Rhythmic Transcription of MIDI Signals

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Written Summary (pdf)

Annotated Bibliography

All hyper links were accessed on February 17th, 2005.

Allen, P. and R. Dannenberg. 1990. Tracking musical beats in real time. In Proceedings of the International Computer Music Conference 1990: 140–3.

This paper lists improvements on the beat tracking method listed in an ICMC 1987 paper by Dannenberg and Bernard Mont-Reynaud. Specifically, they use a beam search through possible rhythmic interpretations to find the best one for the incoming performance information. Interpretations include estimated period and phase variables. Unfortunately, the paper does not mention whether the information is in MIDI form, nor does it list experimental results. It is notable for its early date and also for Dannenberg's involvement, as he was an early proponent of beat tracking systems.

Cemgil, A., B. Kappen, P. Desain, and H. Honing. 2000. On tempo tracking: Tempogram representation and Kalman filtering. Journal of New Music Research 29: 259–73.

This paper is important and useful because of several aspects. Desain and Honing are known for their "connectionist" approach to rhythm interpretation, outlined in a Computer Music Journal paper in the 80s. Curiously, the paper mentions that there has never been an experimental implementation of this model, including the described system. This paper also contains a thorough account of a stochastic implementation of a tempo tracker. Tempo is modelled as a state-based dynamical system. A Kalman filter applied to a wavelet called a tempogram estimates tempo, which is a hidden variable of the system. The paper is also notable for using a training/test set of 108 piano performances in MIDI form of the Beatles songs Yesterday and Michelle, played by 4 jazz professionals, 4 classical performers, and 4 amateurs. The system has a success rate in upwards of 90% at capturing the tempo of the test performances. The performances are also available on the internet for testing purposes (see below).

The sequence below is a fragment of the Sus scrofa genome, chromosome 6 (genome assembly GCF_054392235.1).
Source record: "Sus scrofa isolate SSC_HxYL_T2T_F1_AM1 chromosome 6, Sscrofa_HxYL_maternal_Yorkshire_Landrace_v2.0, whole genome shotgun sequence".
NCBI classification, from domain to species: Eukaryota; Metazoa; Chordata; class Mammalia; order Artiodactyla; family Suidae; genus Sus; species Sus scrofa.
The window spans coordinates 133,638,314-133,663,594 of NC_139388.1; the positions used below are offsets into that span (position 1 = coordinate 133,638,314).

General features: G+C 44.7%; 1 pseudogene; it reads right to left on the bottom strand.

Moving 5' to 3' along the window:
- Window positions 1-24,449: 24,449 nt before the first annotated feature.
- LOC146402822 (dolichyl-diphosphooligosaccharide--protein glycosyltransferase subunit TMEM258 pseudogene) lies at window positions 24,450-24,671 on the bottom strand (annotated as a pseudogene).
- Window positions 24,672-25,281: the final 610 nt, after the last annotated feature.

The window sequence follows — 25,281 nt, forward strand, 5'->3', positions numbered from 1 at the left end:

A draft version is available online at staff.science.uva.nl/~cemgil/papers/cemgil-tt.pdf.

Dixon, S. 2001. Automatic extraction of tempo and beat from expressive performances. Journal of New Music Research 30 (1): 39–58.

This paper outlines an offline system for extracting tempo and beat from audio or MIDI signals. It begins with a thorough listing of background work in rhythmic perception models, previous work in beat and tempo tracking for audio and MIDI signals, and issues in tempo and beat tracking. Dixon's system has a tempo induction part and a beat tracking part. Interestingly, Dixon's system ignores signal amplitude onsets that are within 50ms of larger onsets, as these larger onsets are more salient in terms of establishing rhythm. He notes that while this is sufficient for tempo tracking, it is not appropriate for transcriptions systems which must try to capture all note onsets. Note onsets close to each other are clustered and then the difference between consecutive clusters are used to induce tempo. This creates a series of tempo hypotheses from which the beat tracking module chooses the best one for the given beats. Dixon also considers musical salience as a factor, looking at pitch and dynamic factors within the music. The system is tested using a variety of Western popular and classical audio and MIDI examples and performs above 70% for the worst case of beat tracking.

A draft version is available online at www.ai.univie.ac.at/~simon/pub/2001/jnmr.pdf.